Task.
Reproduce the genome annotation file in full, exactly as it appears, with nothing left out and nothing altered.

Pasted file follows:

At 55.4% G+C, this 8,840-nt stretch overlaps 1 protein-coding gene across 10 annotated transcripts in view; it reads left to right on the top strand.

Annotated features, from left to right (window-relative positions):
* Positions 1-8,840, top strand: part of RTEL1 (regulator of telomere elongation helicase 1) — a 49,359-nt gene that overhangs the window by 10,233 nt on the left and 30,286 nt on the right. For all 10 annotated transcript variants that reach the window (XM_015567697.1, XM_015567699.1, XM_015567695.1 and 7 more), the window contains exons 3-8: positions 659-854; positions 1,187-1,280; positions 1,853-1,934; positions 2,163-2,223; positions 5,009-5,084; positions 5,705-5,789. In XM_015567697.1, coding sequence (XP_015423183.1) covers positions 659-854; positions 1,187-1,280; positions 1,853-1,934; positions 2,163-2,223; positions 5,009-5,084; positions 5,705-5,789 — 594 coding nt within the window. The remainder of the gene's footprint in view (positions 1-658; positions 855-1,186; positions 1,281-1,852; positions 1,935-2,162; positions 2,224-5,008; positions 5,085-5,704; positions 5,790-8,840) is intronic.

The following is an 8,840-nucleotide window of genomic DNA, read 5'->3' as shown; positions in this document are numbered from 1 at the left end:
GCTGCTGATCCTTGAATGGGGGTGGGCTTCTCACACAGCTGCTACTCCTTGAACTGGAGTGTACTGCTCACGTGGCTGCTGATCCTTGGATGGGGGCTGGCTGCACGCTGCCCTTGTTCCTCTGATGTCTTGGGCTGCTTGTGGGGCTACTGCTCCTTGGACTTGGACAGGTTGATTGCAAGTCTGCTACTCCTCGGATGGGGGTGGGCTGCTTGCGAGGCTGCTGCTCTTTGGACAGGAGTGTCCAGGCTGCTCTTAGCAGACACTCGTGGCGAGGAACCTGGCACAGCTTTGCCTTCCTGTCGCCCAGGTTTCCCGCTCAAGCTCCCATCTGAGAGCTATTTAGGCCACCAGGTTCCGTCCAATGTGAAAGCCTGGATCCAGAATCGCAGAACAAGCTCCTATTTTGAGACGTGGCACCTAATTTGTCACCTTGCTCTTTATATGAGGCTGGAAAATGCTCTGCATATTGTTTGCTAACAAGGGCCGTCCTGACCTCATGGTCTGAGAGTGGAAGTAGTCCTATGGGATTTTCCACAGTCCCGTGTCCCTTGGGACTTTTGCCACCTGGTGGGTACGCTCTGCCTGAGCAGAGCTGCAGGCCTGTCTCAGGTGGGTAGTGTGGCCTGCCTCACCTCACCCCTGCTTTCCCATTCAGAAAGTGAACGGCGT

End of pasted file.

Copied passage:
At 55.4% G+C, this 8,840-nt stretch overlaps 1 protein-coding gene across 10 annotated transcripts in view; it reads left to right on the top strand.

Annotated features, from left to right (window-relative positions):
* Positions 1-8,840, top strand: part of RTEL1 (regulator of telomere elongation helicase 1) — a 49,359-nt gene that overhangs the window by 10,233 nt on the left and 30,286 nt on the right. For all 10 annotated transcript variants that reach the window (XM_015567697.1, XM_015567699.1, XM_015567695.1 and 7 more), the window contains exons 3-8: positions 659-854; positions 1,187-1,280; positions 1,853-1,934; positions 2,163-2,223; positions 5,009-5,084; positions 5,705-5,789. In XM_015567697.1, coding sequence (XP_015423183.1) covers positions 659-854; positions 1,187-1,280; positions 1,853-1,934; positions 2,163-2,223; positions 5,009-5,084; positions 5,705-5,789 — 594 coding nt within the window. The remainder of the gene's footprint in view (positions 1-658; positions 855-1,186; positions 1,281-1,852; positions 1,935-2,162; positions 2,224-5,008; positions 5,085-5,704; positions 5,790-8,840) is intronic.

The following is an 8,840-nucleotide window of genomic DNA, read 5'->3' as shown; positions in this document are numbered from 1 at the left end:
GCTGCTGATCCTTGAATGGGGGTGGGCTTCTCACACAGCTGCTACTCCTTGAACTGGAGTGTACTGCTCACGTGGCTGCTGATCCTTGGATGGGGGCTGGCTGCACGCTGCCCTTGTTCCTCTGATGTCTTGGGCTGCTTGTGGGGCTACTGCTCCTTGGACTTGGACAGGTTGATTGCAAGTCTGCTACTCCTCGGATGGGGGTGGGCTGCTTGCGAGGCTGCTGCTCTTTGGACAGGAGTGTCCAGGCTGCTCTTAGCAGACACTCGTGGCGAGGAACCTGGCACAGCTTTGCCTTCCTGTCGCCCAGGTTTCCCGCTCAAGCTCCCATCTGAGAGCTATTTAGGCCACCAGGTTCCGTCCAATGTGAAAGCCTGGATCCAGAATCGCAGAACAAGCTCCTATTTTGAGACGTGGCACCTAATTTGTCACCTTGCTCTTTATATGAGGCTGGAAAATGCTCTGCATATTGTTTGCTAACAAGGGCCGTCCTGACCTCATGGTCTGAGAGTGGAAGTAGTCCTATGGGATTTTCCACAGTCCCGTGTCCCTTGGGACTTTTGCCACCTGGTGGGTACGCTCTGCCTGAGCAGAGCTGCAGGCCTGTCTCAGGTGGGTAGTGTGGCCTGCCTCACCTCACCCCTGCTTTCCCATTCAGAAAGTGAACGGCGT